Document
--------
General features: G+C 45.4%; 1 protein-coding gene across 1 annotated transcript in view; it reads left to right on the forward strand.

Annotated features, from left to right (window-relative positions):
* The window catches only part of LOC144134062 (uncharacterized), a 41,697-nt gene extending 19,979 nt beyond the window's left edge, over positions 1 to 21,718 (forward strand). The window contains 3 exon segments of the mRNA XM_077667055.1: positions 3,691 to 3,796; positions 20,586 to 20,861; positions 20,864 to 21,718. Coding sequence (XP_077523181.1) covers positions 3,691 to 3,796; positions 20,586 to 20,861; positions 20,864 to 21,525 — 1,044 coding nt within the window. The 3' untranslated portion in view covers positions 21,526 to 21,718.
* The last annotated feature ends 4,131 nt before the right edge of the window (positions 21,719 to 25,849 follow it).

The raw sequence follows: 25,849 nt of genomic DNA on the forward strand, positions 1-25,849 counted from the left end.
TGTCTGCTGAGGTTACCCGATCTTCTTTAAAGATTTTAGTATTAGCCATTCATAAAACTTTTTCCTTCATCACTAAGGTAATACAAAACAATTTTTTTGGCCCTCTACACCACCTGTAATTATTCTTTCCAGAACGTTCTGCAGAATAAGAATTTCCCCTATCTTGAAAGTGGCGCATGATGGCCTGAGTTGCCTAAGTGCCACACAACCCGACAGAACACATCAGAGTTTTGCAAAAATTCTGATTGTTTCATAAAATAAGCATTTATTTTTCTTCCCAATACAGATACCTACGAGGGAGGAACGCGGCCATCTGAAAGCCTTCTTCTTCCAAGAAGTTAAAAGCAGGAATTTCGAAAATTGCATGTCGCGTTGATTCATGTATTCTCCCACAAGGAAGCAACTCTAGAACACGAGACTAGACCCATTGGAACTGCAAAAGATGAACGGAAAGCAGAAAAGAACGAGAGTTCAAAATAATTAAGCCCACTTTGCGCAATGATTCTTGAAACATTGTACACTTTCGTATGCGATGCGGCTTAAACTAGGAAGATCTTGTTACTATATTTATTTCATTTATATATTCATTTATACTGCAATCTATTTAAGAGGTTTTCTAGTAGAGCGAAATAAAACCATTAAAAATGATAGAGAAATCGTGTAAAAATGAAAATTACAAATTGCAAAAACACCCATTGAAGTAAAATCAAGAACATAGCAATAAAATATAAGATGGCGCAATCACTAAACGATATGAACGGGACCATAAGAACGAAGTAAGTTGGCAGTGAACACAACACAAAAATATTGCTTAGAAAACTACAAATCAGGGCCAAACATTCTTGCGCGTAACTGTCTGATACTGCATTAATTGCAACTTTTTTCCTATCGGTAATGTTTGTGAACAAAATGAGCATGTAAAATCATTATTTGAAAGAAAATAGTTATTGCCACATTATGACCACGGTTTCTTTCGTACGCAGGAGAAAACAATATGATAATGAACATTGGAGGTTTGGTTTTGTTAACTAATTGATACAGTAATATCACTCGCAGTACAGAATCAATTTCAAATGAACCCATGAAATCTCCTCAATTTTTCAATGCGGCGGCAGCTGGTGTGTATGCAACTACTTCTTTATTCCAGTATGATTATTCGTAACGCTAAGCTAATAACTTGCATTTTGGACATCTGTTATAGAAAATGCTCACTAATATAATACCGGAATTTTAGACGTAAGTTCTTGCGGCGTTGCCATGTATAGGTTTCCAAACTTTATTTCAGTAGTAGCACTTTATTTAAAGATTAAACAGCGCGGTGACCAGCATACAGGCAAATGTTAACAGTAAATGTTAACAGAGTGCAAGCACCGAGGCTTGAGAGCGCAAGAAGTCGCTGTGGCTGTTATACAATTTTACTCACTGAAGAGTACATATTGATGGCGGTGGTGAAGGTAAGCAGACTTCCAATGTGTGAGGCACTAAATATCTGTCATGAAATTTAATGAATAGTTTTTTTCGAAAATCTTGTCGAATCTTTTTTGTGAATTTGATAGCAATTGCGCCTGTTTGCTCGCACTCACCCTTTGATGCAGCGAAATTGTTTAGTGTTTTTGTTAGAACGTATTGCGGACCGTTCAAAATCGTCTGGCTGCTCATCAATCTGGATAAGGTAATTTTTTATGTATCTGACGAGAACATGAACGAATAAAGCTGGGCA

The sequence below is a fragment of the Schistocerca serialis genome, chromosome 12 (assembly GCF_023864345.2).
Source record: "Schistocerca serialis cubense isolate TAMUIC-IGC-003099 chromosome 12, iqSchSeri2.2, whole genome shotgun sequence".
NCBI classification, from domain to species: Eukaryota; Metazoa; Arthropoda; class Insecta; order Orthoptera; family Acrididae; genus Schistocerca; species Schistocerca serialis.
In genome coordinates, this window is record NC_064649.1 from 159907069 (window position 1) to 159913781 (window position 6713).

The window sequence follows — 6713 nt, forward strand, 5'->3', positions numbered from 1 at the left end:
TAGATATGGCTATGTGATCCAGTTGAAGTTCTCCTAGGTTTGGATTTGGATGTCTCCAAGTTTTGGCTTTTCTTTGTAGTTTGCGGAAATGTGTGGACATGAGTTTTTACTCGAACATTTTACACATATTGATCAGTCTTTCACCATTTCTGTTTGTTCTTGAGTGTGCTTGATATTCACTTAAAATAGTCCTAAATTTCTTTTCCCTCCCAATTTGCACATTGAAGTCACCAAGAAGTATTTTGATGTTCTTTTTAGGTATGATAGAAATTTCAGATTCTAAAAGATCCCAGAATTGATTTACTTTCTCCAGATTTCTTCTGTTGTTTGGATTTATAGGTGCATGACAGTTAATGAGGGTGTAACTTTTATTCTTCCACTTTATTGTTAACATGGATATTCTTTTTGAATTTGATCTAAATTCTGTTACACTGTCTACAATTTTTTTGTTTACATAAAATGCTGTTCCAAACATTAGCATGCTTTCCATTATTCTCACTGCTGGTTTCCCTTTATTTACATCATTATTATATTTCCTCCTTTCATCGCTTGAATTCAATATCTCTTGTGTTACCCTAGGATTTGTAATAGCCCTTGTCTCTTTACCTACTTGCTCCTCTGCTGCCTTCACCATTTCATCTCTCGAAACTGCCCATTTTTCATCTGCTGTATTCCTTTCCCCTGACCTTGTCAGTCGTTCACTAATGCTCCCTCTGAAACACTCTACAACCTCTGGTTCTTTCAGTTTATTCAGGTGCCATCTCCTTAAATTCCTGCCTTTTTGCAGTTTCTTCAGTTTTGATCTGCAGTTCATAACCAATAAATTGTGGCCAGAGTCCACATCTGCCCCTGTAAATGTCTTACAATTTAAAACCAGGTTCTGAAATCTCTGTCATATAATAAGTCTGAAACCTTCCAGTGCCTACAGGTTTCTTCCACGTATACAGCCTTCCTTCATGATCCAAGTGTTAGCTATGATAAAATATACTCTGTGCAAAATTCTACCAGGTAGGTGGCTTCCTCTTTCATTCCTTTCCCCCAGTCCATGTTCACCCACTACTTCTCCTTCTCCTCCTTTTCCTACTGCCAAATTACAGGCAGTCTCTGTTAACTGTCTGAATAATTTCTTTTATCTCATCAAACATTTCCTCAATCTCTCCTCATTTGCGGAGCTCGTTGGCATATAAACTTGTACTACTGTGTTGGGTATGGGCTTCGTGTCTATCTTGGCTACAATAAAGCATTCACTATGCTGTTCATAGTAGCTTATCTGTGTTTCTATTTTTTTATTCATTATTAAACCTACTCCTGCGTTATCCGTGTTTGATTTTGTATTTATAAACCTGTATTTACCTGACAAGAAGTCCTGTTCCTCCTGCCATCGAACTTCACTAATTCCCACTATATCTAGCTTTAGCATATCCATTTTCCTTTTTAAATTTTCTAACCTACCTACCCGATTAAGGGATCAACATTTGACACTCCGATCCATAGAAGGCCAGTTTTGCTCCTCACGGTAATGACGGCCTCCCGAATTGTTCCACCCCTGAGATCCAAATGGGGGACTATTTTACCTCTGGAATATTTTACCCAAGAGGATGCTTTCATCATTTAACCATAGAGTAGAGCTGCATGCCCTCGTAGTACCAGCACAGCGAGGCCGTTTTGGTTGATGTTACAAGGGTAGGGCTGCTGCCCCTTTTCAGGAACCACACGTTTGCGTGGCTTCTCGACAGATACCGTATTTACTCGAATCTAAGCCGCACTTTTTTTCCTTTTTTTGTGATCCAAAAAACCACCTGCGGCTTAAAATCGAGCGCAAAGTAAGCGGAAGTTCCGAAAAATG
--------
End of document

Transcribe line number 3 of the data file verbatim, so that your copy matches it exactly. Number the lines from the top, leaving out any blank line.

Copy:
* The window catches only part of LOC144134062 (uncharacterized), a 41,697-nt gene extending 19,979 nt beyond the window's left edge, over positions 1 to 21,718 (forward strand). The window contains 3 exon segments of the mRNA XM_077667055.1: positions 3,691 to 3,796; positions 20,586 to 20,861; positions 20,864 to 21,718. Coding sequence (XP_077523181.1) covers positions 3,691 to 3,796; positions 20,586 to 20,861; positions 20,864 to 21,525 — 1,044 coding nt within the window. The 3' untranslated portion in view covers positions 21,526 to 21,718.